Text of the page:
IBM joins six other members of the Semiconductor Industry Association in funding U.S. Memories, Inc., a corporation being formed to produce memory products in the United States. IBM and Microsoft Corporation announce a joint project to create an industry standard for developing multimedia applications for personal computers. IBM and Compaq sign a cross-license agreement on the use of each other's worldwide patent portfolios. IBM and Micron Technology Inc. agree that Micron will be licensed to use IBM's DRAM technology and will perform certain development work with IBM in various types of memory chips.
IBM and MCA Inc. enter into an agreement with wholly-owned U.S. subsidiaries of Pioneer Electric Corporation of Tokyo to sell Discovision Associates to the Pioneer subsidiaries. Discovision Associates is a joint venture equally owned by IBM and MCA. It was originally formed in 1979 to develop video disc systems and ceased manufacturing operations in 1982.
IBM dedicates the Advanced Semiconductor Technology Center in East Fishkill, New York, a major new laboratory where the most sophisticated chips of the next decade will be developed and readied for mass production. The ASTC will house the nation's only privately owned synchrotron storage ring for X-ray lithography, a technology that permits the etching of extremely fine circuit lines on the surface of silicon.
IBM's component manufacturing facility in Sindelfingen, West Germany, begins fabrication of four-megabit dynamic random access memory (DRAM) memory chips, the first such chips in Europe to be processed in a production-line environment.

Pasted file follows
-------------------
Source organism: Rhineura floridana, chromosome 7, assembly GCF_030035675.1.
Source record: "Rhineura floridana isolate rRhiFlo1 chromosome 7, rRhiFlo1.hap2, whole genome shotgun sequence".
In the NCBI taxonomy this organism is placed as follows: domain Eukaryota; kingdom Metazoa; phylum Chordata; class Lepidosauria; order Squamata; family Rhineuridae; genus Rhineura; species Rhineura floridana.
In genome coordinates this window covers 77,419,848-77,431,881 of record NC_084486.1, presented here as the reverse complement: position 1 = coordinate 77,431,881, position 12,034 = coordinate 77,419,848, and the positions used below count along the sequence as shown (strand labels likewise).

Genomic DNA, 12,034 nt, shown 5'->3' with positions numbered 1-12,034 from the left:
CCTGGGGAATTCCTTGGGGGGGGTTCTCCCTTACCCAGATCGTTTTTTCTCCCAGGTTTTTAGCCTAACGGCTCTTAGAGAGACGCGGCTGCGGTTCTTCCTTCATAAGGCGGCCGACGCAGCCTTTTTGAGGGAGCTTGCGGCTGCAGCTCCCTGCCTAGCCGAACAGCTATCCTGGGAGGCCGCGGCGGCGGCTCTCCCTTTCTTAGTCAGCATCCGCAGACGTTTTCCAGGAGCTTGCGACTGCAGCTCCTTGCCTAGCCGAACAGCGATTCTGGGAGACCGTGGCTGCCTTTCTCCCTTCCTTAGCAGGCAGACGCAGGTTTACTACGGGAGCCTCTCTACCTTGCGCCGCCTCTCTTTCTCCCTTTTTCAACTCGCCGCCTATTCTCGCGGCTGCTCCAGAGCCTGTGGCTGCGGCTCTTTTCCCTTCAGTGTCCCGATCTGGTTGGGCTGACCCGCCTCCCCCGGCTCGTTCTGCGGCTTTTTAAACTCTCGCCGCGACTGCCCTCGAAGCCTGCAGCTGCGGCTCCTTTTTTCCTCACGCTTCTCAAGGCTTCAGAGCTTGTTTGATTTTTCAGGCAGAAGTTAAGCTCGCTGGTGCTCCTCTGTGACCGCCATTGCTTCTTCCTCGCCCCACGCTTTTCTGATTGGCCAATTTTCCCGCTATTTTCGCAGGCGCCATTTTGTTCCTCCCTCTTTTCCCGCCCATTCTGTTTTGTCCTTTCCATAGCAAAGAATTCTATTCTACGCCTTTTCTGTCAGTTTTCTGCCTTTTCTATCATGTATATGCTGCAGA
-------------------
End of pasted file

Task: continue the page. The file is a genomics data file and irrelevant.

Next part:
IBM announces a five-year, $25 million grant program to help improve U.S. elementary and secondary education through more effective use of technology. During 1988, IBM contributes $42.7 million in cash, equipment and other support to educational institutions in the United States, and $69.7 million in support to education worldwide. In addition, IBM's current contracts, joint studies and sponsored research represent a cash commitment of $127 million worldwide.
IBM supports volunteerism initiatives throughout the world by providing $1 million in seed money for new programs and projects in Argentina, Brazil, Canada, France, Germany, Japan, Pakistan, the United Kingdom and the United States.
The Instituto Autonomo Biblioteca Nacional, Venezuela's national library, initiates a joint project with IBM Venezuela to combine the library's bibliographic database with information contained in seven university libraries.
Of the 11,200 new employees hired in the United States, about 38 percent are women and 24 percent are minorities. Women hold 20 percent of the company's management positions, while minorities hold 13 percent. Women are in nearly 12.6 percent of the senior management positions while minorities fill almost 10 percent of those posts.